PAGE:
Even though three highly effective vaccines are widely available nationwide, the delta variant of SARS-CoV-2 continues to cause a large number of new infections, especially in states where vaccination rates are still low. More importantly, as schools and businesses reopen and holidays approach, the number of infections may rise again.
However, there is some good news. Many drugs, including fledgling and repurposed drugs, can be used. For hospitalized COVID-19 patients, these new therapies and advances in supportive care (such as placing some patients in the “prone position”) helped reduce mortality before the Delta variant appeared and continue to improve patient prognosis today.
As an infectious disease doctor and scientist, I have been working hard to find new treatments for patients since the beginning of the pandemic. Here are some of these drugs, but there is a caveat: Although these drugs may help many patients, there is no substitute for vaccines, and vaccines are still the best way to fight the virus.
Use the right medicine at the right time
COVID-19 has two main stages.
In the early stage of the disease, the SARS-CoV-2 virus replicates in the body; the virus itself can cause the disease. In the first 10 days or so, the immune system will clear the virus, but this process may cause collateral damage.
When the patient’s inflammatory response is disturbed, the second stage of the disease may begin.
This is why it is important to use the right medication at the right time. For example, antiviral drugs can help patients with milder symptoms in the early stages. But for people who use ventilators after a few weeks of hospitalization, this is useless.
Conversely, patients in the ICU may benefit from an anti-inflammatory drug that prevents damage to organs such as the kidneys and lungs; this damage is called sepsis. But the same drugs used during the viral stage of the disease may hinder the patient’s ability to fight COVID-19.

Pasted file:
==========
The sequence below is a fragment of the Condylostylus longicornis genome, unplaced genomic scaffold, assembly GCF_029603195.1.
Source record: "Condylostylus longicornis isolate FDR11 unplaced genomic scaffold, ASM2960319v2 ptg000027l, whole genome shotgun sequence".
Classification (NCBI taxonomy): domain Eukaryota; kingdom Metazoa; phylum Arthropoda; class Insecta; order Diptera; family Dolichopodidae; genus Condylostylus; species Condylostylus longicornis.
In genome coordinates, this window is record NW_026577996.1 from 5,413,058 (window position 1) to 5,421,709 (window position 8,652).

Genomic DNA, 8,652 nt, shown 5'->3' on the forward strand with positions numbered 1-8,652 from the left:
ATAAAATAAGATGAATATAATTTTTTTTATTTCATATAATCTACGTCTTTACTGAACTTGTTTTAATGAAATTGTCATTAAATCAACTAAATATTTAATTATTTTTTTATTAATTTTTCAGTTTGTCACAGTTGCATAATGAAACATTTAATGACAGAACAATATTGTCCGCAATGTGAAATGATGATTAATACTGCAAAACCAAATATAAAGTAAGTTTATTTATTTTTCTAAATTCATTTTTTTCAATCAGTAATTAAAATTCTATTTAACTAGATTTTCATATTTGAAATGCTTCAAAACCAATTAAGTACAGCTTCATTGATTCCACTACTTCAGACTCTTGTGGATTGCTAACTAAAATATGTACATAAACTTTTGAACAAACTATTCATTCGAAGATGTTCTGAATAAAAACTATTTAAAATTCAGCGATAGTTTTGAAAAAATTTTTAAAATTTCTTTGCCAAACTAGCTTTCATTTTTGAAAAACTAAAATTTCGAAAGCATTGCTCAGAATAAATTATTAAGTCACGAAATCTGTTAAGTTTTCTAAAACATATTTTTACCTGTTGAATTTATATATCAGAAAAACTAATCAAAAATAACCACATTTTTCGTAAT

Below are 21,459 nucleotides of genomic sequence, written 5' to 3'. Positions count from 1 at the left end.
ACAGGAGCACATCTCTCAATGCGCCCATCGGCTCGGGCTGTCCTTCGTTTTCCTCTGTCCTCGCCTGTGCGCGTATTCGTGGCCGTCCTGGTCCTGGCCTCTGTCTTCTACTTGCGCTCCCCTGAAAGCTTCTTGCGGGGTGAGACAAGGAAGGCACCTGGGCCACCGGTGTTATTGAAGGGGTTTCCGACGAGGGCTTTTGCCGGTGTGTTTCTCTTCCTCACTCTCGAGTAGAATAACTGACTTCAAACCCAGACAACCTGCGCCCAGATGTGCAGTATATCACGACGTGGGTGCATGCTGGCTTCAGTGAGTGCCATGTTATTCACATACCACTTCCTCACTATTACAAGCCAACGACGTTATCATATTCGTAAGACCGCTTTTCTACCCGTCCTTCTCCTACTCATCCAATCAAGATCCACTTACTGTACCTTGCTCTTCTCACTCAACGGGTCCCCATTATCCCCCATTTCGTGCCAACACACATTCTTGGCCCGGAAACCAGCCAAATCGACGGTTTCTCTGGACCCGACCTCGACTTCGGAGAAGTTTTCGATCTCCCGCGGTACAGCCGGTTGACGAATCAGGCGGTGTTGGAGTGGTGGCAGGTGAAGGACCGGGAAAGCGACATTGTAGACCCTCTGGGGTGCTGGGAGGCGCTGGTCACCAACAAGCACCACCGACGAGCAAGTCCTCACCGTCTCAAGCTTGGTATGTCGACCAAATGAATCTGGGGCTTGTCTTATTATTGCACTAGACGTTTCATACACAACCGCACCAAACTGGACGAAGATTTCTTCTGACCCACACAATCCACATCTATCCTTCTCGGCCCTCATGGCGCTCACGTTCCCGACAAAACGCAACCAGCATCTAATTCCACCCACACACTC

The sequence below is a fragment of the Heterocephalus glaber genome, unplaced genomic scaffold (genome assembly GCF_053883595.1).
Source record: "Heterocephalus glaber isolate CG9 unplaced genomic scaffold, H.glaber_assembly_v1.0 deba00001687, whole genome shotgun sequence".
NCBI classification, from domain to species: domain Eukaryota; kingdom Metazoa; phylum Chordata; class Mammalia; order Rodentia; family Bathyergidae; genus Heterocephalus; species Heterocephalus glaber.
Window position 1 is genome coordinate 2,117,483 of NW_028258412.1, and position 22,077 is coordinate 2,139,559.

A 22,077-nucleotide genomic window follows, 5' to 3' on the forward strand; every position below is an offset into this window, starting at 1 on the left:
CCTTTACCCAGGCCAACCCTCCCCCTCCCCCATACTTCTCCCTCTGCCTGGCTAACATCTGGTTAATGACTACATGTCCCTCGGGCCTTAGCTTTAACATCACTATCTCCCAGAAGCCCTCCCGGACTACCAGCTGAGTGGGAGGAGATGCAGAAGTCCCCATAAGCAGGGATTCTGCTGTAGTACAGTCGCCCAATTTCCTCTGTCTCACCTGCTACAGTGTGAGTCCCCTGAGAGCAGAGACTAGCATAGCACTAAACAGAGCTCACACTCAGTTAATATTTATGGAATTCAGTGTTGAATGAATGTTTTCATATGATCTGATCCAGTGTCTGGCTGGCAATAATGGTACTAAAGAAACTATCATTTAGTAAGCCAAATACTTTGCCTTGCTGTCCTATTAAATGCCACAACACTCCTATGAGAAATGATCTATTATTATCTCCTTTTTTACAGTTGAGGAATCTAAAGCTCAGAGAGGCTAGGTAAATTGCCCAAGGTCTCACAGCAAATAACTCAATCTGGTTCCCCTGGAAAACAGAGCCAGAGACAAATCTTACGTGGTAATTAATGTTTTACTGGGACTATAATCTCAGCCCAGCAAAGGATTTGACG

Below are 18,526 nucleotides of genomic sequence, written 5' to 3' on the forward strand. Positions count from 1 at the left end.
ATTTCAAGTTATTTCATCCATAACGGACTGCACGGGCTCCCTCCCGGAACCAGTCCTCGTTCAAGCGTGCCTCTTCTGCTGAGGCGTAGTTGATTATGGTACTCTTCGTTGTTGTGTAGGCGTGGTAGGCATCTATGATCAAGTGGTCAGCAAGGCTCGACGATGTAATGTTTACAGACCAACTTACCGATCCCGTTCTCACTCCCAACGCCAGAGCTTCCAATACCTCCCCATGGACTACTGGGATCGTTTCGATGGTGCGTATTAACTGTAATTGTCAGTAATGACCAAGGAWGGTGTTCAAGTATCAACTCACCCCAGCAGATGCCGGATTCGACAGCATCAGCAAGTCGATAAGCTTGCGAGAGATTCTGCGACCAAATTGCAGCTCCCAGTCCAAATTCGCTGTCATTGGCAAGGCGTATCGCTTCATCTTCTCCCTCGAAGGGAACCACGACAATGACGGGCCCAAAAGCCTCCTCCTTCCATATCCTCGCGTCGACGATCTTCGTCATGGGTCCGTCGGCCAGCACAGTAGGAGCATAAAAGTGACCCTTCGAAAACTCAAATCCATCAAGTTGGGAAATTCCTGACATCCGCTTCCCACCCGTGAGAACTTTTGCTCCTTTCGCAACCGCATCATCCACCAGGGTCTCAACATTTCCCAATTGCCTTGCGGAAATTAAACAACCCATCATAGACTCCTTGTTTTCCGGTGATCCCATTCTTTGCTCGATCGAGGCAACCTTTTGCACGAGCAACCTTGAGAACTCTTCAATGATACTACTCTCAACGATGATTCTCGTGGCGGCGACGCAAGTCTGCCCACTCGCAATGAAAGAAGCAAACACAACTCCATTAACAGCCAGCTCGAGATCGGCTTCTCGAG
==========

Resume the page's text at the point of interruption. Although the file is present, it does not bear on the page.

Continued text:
The three antiviral monoclonal antibody drugs approved for use in the United States may prevent the virus from infecting new cells by targeting the SARS-CoV2 spike protein. For outpatients with early COVID-19, these drugs can reduce the risk of hospitalization and death. One of them-REGEN-COV-can prevent high-risk patients from getting sick.
These antiviral drugs may also help hospitalized patients whose bodies are unable to produce antibodies on their own. The reason may be that immune compromise drugs or other diseases have impaired the immune system.
A study that has not been peer-reviewed shows that hospitalized patients without natural antiviral antibodies have a reduced risk of death after receiving one of these drugs. However, this treatment is usually not available unless the program is used compassionately. To obtain drugs for patients, doctors must seek approval from both the drug manufacturer and the FDA.
Another problem: the large-scale use of these antiviral drugs is a challenge. Health care workers must give them shortly after symptoms appear. The infusion or injection must be in a monitored environment. Patients may find it difficult to receive treatment quickly.
Remdesivir’s mixed signal
One of the antiviral drugs, Remdesivir, has shown activity against a variety of viruses in the laboratory, including coronaviruses such as SARS-CoV-2. Its role is to prevent the virus from replicating more genetic material.
Two clinical trials conducted in the early stages of the pandemic showed that Remdesivir shortened the recovery time of hospitalized COVID-19 patients. A recent trial showed that it reduces the risk of death. But the other two trials, one conducted mainly by the World Health Organization in low- and middle-income countries, and the other in Western Europe, did not show the obvious benefits of remdesivir for hospitalized patients.